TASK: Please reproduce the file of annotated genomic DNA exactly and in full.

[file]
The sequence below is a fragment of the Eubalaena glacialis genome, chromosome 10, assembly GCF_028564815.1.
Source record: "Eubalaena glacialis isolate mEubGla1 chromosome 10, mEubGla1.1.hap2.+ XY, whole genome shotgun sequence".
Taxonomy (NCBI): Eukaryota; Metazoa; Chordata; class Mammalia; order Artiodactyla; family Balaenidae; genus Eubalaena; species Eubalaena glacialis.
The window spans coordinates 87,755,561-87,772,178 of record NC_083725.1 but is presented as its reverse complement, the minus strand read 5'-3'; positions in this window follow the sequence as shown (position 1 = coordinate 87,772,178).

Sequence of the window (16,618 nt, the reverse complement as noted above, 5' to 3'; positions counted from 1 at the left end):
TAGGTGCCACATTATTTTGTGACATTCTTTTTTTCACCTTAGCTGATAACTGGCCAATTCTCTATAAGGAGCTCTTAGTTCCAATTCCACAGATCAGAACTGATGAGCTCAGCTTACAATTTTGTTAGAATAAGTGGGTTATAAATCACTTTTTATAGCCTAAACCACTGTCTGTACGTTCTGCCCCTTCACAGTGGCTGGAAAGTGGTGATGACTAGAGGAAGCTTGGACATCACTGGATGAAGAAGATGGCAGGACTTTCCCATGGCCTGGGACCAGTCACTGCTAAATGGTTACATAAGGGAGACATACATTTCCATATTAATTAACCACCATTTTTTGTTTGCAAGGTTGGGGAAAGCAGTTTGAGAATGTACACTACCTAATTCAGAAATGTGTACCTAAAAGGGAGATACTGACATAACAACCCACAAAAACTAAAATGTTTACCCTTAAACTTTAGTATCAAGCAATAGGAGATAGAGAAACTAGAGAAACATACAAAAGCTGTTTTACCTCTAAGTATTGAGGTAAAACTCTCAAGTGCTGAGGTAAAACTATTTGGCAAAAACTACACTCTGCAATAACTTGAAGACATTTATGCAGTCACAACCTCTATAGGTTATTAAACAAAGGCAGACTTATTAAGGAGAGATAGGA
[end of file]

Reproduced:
The sequence below is a fragment of the Eubalaena glacialis genome, chromosome 10, assembly GCF_028564815.1.
Source record: "Eubalaena glacialis isolate mEubGla1 chromosome 10, mEubGla1.1.hap2.+ XY, whole genome shotgun sequence".
Taxonomy (NCBI): Eukaryota; Metazoa; Chordata; class Mammalia; order Artiodactyla; family Balaenidae; genus Eubalaena; species Eubalaena glacialis.
The window spans coordinates 87,755,561-87,772,178 of record NC_083725.1 but is presented as its reverse complement, the minus strand read 5'-3'; positions in this window follow the sequence as shown (position 1 = coordinate 87,772,178).

Sequence of the window (16,618 nt, the reverse complement as noted above, 5' to 3'; positions counted from 1 at the left end):
TAGGTGCCACATTATTTTGTGACATTCTTTTTTTCACCTTAGCTGATAACTGGCCAATTCTCTATAAGGAGCTCTTAGTTCCAATTCCACAGATCAGAACTGATGAGCTCAGCTTACAATTTTGTTAGAATAAGTGGGTTATAAATCACTTTTTATAGCCTAAACCACTGTCTGTACGTTCTGCCCCTTCACAGTGGCTGGAAAGTGGTGATGACTAGAGGAAGCTTGGACATCACTGGATGAAGAAGATGGCAGGACTTTCCCATGGCCTGGGACCAGTCACTGCTAAATGGTTACATAAGGGAGACATACATTTCCATATTAATTAACCACCATTTTTTGTTTGCAAGGTTGGGGAAAGCAGTTTGAGAATGTACACTACCTAATTCAGAAATGTGTACCTAAAAGGGAGATACTGACATAACAACCCACAAAAACTAAAATGTTTACCCTTAAACTTTAGTATCAAGCAATAGGAGATAGAGAAACTAGAGAAACATACAAAAGCTGTTTTACCTCTAAGTATTGAGGTAAAACTCTCAAGTGCTGAGGTAAAACTATTTGGCAAAAACTACACTCTGCAATAACTTGAAGACATTTATGCAGTCACAACCTCTATAGGTTATTAAACAAAGGCAGACTTATTAAGGAGAGATAGGA